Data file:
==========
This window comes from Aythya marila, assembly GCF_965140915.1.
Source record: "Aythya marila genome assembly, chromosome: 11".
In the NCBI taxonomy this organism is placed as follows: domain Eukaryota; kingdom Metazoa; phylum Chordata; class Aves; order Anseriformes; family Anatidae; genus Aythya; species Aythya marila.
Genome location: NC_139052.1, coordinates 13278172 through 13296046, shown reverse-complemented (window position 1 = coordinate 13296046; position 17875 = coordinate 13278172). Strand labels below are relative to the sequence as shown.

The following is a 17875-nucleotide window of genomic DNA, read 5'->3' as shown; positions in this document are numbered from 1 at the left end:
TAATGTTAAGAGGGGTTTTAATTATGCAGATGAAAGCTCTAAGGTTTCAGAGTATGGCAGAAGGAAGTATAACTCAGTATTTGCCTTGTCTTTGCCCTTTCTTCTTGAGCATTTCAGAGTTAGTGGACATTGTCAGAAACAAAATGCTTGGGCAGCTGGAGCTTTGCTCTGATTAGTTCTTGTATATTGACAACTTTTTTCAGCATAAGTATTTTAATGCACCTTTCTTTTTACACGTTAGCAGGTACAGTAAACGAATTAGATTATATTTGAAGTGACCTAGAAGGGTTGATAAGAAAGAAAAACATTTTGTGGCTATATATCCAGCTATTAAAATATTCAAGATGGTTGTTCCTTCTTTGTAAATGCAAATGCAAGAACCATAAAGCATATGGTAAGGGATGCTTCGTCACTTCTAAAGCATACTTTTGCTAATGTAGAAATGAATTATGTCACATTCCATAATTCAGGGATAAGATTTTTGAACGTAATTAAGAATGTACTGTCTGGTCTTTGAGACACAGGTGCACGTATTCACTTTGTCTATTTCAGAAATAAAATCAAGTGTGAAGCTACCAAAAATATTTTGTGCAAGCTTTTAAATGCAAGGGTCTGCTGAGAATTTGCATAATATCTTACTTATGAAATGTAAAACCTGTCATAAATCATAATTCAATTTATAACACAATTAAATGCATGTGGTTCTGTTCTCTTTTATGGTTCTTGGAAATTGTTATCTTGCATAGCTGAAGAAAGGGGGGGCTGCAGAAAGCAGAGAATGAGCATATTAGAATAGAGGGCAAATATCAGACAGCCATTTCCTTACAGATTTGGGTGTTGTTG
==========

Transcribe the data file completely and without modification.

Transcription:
This window comes from Aythya marila, assembly GCF_965140915.1.
Source record: "Aythya marila genome assembly, chromosome: 11".
In the NCBI taxonomy this organism is placed as follows: domain Eukaryota; kingdom Metazoa; phylum Chordata; class Aves; order Anseriformes; family Anatidae; genus Aythya; species Aythya marila.
Genome location: NC_139052.1, coordinates 13278172 through 13296046, shown reverse-complemented (window position 1 = coordinate 13296046; position 17875 = coordinate 13278172). Strand labels below are relative to the sequence as shown.

The following is a 17875-nucleotide window of genomic DNA, read 5'->3' as shown; positions in this document are numbered from 1 at the left end:
TAATGTTAAGAGGGGTTTTAATTATGCAGATGAAAGCTCTAAGGTTTCAGAGTATGGCAGAAGGAAGTATAACTCAGTATTTGCCTTGTCTTTGCCCTTTCTTCTTGAGCATTTCAGAGTTAGTGGACATTGTCAGAAACAAAATGCTTGGGCAGCTGGAGCTTTGCTCTGATTAGTTCTTGTATATTGACAACTTTTTTCAGCATAAGTATTTTAATGCACCTTTCTTTTTACACGTTAGCAGGTACAGTAAACGAATTAGATTATATTTGAAGTGACCTAGAAGGGTTGATAAGAAAGAAAAACATTTTGTGGCTATATATCCAGCTATTAAAATATTCAAGATGGTTGTTCCTTCTTTGTAAATGCAAATGCAAGAACCATAAAGCATATGGTAAGGGATGCTTCGTCACTTCTAAAGCATACTTTTGCTAATGTAGAAATGAATTATGTCACATTCCATAATTCAGGGATAAGATTTTTGAACGTAATTAAGAATGTACTGTCTGGTCTTTGAGACACAGGTGCACGTATTCACTTTGTCTATTTCAGAAATAAAATCAAGTGTGAAGCTACCAAAAATATTTTGTGCAAGCTTTTAAATGCAAGGGTCTGCTGAGAATTTGCATAATATCTTACTTATGAAATGTAAAACCTGTCATAAATCATAATTCAATTTATAACACAATTAAATGCATGTGGTTCTGTTCTCTTTTATGGTTCTTGGAAATTGTTATCTTGCATAGCTGAAGAAAGGGGGGGCTGCAGAAAGCAGAGAATGAGCATATTAGAATAGAGGGCAAATATCAGACAGCCATTTCCTTACAGATTTGGGTGTTGTTG